You stare longingly at that rub made on a 3” sapling. Looking up through the woods, you can see 3 or 4 more rubs. You can trace the line he took but he is nowhere to be found of course. You missed him but by how long and where could he be now?
What we see in the woods is history. Rubs, scrapes, trail cam photos – leave us a day late and dollar short. If we could only see the present or better yet the future!
Seeing the future is still a dream but seeing the present…that may be a reality. Enter the deer paparazzi!
Some may call us deer biologists, but really we are deer stalkers. Give us some new fangled technology and we become deer paparazzi. That new fangled technology is GPS collars and with a few key strokes they can track that buck every 20 minutes. A dot on a map every 20 minutes…72 dots a day…and nearly 1,000 dots during the 2013 2-week rifle season.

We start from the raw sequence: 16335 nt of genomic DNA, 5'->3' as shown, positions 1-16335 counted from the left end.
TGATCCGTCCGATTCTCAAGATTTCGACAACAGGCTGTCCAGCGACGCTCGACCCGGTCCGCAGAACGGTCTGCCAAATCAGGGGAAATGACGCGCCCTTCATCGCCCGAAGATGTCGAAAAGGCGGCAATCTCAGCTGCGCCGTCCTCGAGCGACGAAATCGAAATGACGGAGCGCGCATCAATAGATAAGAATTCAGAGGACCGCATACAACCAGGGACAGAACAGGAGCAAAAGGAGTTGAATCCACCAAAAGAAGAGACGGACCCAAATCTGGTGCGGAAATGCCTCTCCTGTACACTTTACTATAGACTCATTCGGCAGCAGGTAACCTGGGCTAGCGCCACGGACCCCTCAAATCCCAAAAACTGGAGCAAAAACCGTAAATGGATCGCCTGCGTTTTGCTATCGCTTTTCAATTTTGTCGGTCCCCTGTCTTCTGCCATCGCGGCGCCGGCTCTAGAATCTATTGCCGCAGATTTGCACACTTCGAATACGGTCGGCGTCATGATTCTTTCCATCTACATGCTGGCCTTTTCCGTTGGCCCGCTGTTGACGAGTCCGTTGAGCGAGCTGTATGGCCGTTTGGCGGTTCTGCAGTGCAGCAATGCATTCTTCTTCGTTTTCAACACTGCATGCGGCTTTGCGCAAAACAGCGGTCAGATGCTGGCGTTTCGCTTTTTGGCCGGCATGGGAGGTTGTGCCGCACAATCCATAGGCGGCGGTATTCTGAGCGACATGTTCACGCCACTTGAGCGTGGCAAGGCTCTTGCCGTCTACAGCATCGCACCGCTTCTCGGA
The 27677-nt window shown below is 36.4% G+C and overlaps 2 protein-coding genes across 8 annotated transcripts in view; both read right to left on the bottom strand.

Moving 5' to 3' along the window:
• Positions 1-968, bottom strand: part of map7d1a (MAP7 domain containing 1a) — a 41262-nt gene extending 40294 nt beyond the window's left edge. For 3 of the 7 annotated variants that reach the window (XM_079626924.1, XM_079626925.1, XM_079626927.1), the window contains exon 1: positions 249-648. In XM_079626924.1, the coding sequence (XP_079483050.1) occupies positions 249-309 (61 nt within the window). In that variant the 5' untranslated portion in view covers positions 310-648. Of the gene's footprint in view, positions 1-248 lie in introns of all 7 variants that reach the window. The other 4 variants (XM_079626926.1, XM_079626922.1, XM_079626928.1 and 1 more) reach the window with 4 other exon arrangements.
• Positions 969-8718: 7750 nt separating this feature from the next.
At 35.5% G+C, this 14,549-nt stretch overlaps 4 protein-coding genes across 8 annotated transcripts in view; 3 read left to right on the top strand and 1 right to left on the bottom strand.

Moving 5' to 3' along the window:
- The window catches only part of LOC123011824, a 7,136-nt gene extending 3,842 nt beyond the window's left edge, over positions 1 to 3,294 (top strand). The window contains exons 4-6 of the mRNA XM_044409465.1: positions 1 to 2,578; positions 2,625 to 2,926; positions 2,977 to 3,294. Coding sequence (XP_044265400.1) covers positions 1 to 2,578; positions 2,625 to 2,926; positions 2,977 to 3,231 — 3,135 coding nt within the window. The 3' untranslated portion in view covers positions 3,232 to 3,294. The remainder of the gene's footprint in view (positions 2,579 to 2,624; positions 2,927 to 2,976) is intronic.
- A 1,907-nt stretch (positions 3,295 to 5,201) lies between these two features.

That’s a lot of dots! Lucky for you, we have picked out the cool stuff and boiled them down into blog posts which will be appearing here over the next few weeks.
For starters, we can answer that all important question: do I really need to get up this early!?! That cold, dark, December morn is not nearly as welcoming as that cozy, warm bed. Archery hunters can sleep in. Why can’t we! It’s way colder in December than November.
Rest easy gun hunters (in that nice warm bed). Bucks in December are traveling in the middle of the day too, at least on those all important days of the gun season (i.e., opening day, second day, and the 2 Saturdays).
On most days, these bucks were settled into their happy place at sunrise usually arriving around 5:00AM. Most of them stayed there enjoying the start of a new day until about 10:00AM. After that, they were on the move.
When were you mostly likely to catch our GPS-collared bucks moving during those 4 key days of the 2013 rifle season? Check out the graph! Most bucks moved between noon and 1PM. They laid low for most of the afternoon then picked up their activity again after 4PM.
How often is life fair? Ummm, never…so rifle hunters rejoice! You too can spend an extra hour or 2 in that nice, cozy, warm bed.
PGC Deer and Elk Section Supervisor
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